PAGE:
10. Notwithstanding Section 140 and 163 A of the Motor Vehicles Act even now in a claim under Section 166 of the Motor Vehicles Act negligence has to be established. But the quality of evidence to prove negligence and the extent of negligence to be established is certainly different from culpable negligence punishable under the criminal law. Tribunals cannot look at the question as an umpire in an adversarial litigation between parties. Even in the absence of specific pleadings and evidence, if the totality of the circumstances convince the Tribunal that there has been negligence, the Tribunal will certainly be justified in passing an award under Section 166 of Motor Vehicles Act. Tribunals called upon to discharge the legislature mandate of ensuring just and reasonable compensation to the victims cannot function merely as umpires in an adversarial litigative process. The Tribunals should play the dynamic role expected of them under a welfare legislation in a socialist republic to effectively and expeditiously translate the compassion of the legislature into tangible benefits to the victims. The primary mandate to and the very purpose of constitution of the Tribunal under the provisions of the Motor Vehicles Act is to ensure just and reasonable compensation to the victims and the Tribunal should not and can never afford to ignore that basic tenet. In that view of the matter we are satisfied that the materials available sufficiently justify the impugned award.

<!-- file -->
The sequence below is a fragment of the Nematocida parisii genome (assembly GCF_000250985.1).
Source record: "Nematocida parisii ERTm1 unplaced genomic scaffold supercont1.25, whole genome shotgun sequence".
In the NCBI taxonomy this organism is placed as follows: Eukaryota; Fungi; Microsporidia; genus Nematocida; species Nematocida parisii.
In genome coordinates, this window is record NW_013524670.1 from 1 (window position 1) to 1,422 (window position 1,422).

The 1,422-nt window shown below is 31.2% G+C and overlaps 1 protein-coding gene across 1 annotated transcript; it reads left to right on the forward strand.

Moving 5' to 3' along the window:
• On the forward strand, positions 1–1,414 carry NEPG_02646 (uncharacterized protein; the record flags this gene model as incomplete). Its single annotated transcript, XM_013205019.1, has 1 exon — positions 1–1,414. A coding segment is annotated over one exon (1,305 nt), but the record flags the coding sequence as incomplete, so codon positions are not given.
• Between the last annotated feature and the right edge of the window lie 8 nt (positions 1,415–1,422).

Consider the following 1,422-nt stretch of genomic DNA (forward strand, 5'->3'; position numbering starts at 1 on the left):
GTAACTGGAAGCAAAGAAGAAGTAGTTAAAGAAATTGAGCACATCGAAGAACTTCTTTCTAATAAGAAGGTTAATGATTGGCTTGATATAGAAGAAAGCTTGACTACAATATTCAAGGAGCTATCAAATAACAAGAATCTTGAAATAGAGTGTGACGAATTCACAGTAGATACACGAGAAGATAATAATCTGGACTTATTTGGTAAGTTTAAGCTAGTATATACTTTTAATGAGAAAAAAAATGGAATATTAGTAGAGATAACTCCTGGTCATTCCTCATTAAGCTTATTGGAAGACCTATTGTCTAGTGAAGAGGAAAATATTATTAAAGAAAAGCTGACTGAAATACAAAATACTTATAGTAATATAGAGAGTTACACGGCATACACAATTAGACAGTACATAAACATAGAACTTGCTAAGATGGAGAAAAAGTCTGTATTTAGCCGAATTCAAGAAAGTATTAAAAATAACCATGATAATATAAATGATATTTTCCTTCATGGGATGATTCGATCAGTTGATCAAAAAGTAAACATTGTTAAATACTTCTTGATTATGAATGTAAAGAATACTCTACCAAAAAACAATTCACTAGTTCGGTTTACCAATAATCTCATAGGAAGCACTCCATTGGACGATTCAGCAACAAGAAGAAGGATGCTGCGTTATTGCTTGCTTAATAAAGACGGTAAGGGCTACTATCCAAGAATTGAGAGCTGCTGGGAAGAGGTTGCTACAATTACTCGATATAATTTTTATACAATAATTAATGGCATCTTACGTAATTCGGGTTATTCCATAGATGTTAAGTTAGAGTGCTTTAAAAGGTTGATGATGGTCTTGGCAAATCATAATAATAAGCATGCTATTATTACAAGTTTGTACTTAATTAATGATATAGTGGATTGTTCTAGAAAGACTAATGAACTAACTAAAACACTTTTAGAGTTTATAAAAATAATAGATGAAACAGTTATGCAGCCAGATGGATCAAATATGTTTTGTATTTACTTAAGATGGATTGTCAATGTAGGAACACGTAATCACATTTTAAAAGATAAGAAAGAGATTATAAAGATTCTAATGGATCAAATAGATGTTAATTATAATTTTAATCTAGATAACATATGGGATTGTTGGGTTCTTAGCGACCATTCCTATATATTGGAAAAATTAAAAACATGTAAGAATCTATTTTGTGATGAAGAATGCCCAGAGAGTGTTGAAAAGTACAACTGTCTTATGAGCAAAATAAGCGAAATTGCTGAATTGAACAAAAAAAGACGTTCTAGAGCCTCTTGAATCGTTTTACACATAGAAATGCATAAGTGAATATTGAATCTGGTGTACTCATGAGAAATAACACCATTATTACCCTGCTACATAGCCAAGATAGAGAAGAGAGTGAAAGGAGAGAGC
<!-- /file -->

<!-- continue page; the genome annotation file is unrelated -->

11. No other contentions raised. This appeal is in these circumstances dismissed.